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Subscriber-Lawyer misconstrues Indemnity Provision  
December 1, 2021
Subscriber-Lawyer misconstrues Indemnity Provision
          We have a potential client (who is also a lawyer) for a residential security system (job is worth about $2,500) telling us he only has an issue with the first line of the indemnity clause. He said the problem that he has is his having to pay for someone else suing him.
          He told us that if a kid’s friend is sleeping over and there is a break-in or fire, and that kid’s parents sue him, the way it reads is that he has to pay for their legal fees.
          Can you tell us if he’s correct and what you recommend we tell him?
 Thank you!
          Your customer’s analysis is flawed, though it’s close.  The Indemnity Provision would not require him to indemnify or pay for the legal fees of someone suing him, such as the parents of the kid who slept over.  He would in fact be on his own on that lawsuit.
          The indemnity provision would be applicable if the kid’s parents decided to sue you, the alarm company or your central station, directly, or, if your customer got sued by the parents and he decided to bring you into the lawsuit.  The indemnity provision runs in your favor; it protects you and your subcontracts, such as the central station.
          So if your customer is concerned that he could be liable to pay for your legal fees to defend a lawsuit brought by a third party, maybe a guest in his home, he would be correct.  What he might not be able to rap his head around is why he should agree to that, or conversely, why you can reasonably ask that of him.
          Probably the best reason, for both of you, is that your customer has asked to remove the indemnity provision, but not the Insurance Procurement Provision, so he will still have to name you on his home owner’s insurance policy as an additional insured.  Essentially he is therefore providing you with indemnity through his insurance coverage.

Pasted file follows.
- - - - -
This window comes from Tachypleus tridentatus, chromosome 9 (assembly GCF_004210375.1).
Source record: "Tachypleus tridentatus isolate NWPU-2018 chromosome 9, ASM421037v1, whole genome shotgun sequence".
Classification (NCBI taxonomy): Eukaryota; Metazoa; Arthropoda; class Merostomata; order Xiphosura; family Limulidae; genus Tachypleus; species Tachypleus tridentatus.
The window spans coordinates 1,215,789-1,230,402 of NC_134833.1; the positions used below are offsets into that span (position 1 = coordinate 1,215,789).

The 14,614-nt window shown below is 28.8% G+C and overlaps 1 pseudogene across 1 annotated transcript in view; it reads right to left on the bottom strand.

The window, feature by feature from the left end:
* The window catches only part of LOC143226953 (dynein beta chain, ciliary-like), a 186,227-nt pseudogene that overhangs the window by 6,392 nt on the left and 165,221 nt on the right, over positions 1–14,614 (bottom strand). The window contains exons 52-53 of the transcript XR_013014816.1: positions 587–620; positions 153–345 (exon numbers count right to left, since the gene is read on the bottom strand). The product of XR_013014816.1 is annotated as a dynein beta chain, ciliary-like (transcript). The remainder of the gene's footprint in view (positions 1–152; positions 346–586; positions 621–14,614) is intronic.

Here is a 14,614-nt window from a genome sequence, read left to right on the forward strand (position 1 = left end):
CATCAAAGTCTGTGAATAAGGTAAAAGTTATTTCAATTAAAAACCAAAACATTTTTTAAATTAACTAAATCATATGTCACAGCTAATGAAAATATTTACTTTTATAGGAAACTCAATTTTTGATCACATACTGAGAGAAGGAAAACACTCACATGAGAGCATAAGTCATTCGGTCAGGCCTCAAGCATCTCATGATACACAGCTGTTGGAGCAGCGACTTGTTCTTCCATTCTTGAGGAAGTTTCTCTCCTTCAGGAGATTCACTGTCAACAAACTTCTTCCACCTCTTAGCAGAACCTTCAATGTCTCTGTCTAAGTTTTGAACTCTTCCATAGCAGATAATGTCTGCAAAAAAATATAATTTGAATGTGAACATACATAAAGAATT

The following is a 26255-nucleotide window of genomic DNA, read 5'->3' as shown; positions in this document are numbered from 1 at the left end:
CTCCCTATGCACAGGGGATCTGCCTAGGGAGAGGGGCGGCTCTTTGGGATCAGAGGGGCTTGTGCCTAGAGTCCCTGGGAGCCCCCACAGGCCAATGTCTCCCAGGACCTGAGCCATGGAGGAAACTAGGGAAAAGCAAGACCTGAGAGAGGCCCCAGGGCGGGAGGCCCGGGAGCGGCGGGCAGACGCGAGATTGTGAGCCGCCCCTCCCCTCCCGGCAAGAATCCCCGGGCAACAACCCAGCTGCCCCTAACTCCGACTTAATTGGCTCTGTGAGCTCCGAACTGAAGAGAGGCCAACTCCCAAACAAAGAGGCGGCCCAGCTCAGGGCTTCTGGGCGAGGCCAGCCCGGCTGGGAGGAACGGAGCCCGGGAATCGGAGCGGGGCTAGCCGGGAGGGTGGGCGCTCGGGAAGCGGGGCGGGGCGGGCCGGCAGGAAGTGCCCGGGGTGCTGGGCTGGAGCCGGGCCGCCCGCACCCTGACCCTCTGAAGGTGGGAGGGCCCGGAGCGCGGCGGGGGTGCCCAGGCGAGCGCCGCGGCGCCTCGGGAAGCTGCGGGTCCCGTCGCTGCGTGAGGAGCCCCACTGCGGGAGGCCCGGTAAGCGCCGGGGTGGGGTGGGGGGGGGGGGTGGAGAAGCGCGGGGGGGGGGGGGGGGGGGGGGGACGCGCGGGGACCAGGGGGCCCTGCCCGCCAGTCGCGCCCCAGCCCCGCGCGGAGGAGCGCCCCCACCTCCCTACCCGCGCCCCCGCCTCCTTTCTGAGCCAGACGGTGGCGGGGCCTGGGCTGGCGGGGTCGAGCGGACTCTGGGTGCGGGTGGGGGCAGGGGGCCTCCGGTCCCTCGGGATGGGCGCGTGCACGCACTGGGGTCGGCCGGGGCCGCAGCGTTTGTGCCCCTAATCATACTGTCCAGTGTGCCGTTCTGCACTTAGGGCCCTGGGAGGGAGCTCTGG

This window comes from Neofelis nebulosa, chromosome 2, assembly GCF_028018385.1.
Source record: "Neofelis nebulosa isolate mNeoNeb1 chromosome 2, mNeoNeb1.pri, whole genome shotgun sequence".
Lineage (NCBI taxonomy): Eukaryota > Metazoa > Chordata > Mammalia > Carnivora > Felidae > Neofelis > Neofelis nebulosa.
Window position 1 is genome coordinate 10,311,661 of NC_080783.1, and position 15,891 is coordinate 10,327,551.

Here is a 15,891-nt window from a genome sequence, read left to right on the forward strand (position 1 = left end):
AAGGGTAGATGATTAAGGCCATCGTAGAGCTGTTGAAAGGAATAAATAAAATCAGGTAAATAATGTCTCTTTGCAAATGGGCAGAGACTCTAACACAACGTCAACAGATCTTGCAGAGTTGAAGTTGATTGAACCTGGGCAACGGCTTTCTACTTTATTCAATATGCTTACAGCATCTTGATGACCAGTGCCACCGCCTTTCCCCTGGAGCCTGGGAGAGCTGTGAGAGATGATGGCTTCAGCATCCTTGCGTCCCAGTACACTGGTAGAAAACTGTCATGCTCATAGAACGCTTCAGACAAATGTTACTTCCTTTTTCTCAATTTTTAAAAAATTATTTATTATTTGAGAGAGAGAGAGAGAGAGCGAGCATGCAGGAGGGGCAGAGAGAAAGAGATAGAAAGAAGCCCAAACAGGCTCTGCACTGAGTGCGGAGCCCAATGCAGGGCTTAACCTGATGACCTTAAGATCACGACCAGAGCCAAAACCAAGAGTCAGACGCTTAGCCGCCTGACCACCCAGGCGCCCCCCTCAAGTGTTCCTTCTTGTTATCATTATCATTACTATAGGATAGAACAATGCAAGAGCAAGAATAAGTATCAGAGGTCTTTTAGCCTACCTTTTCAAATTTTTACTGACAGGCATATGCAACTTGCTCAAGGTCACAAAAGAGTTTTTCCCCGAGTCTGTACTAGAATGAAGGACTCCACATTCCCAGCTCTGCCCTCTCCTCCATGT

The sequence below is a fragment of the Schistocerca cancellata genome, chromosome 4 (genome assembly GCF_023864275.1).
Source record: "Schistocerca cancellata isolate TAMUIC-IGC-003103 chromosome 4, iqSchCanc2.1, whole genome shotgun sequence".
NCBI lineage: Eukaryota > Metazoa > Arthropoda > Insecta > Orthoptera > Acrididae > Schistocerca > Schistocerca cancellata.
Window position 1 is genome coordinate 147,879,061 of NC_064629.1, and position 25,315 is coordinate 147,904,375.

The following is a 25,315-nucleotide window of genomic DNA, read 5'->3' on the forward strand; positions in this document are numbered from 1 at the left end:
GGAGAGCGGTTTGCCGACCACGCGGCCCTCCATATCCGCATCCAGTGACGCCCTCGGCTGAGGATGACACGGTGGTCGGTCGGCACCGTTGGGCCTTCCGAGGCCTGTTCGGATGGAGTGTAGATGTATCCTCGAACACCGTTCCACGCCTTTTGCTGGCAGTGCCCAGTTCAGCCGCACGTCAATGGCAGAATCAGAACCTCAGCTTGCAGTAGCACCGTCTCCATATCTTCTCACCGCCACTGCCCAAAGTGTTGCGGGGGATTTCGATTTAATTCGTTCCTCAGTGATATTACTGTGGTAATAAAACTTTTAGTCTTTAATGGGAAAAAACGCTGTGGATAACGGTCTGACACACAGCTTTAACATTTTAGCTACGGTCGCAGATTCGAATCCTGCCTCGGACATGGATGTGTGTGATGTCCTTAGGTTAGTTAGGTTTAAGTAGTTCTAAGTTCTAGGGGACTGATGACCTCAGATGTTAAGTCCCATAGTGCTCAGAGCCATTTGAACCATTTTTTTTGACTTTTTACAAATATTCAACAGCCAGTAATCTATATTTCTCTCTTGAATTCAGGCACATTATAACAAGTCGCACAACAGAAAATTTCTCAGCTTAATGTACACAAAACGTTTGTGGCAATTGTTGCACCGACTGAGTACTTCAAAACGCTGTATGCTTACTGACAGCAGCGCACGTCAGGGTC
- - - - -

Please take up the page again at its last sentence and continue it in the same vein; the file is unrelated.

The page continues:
The next reason is, why not?  Why should you be exposed to third party claims when the Standard Form Agreements are clear that your subscriber cannot be prevail against you in a lawsuit for a loss where he claims the alarm didn’t work or the alarm service wasn’t performed properly or at all?  The subscriber can’t sue and third parties shouldn’t be able to either, though you can’t stop third parties from suing since they haven’t signed the contract.  
          Why should you be exposed because third parties decide to rely on your alarm services?  Maybe the kid sleeping over shouldn’t have left his expensive watch by the window, or the neighbor shouldn’t have decided to store his Rembrandt in your subscriber’s living room, or the neighbor shouldn’t be able to sue because your subscriber had a fire which spread to the neighbor’s house, or the faulty alarm in your subscriber’s house with multiple false alarms desensitized the police and they stopped responding to that house and adjoining houses.
          Whatever the argument, all of the contract provisions, when read together, present the unmistakable agreement that the alarm company is not an insurer and cannot be held responsible to the subscriber or anyone else for their loss.
          The Kirschenbaum Contracts ™ are the gold standard for alarm industry agreements, recognized by central stations, insurance companies and potential lenders and buyers.  If you aren’t using these contracts you are doing yourself a disservice that you will likely come to regret.  The best part is you can do something about it right now; order the Standard Form Agreements and if you already have them update them if they are more than 2 years old.

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Ken Kirschenbaum,Esq
Kirschenbaum & Kirschenbaum PC
Attorneys at Law
200 Garden City Plaza
Garden City, NY 11530
516 747 6700 x 301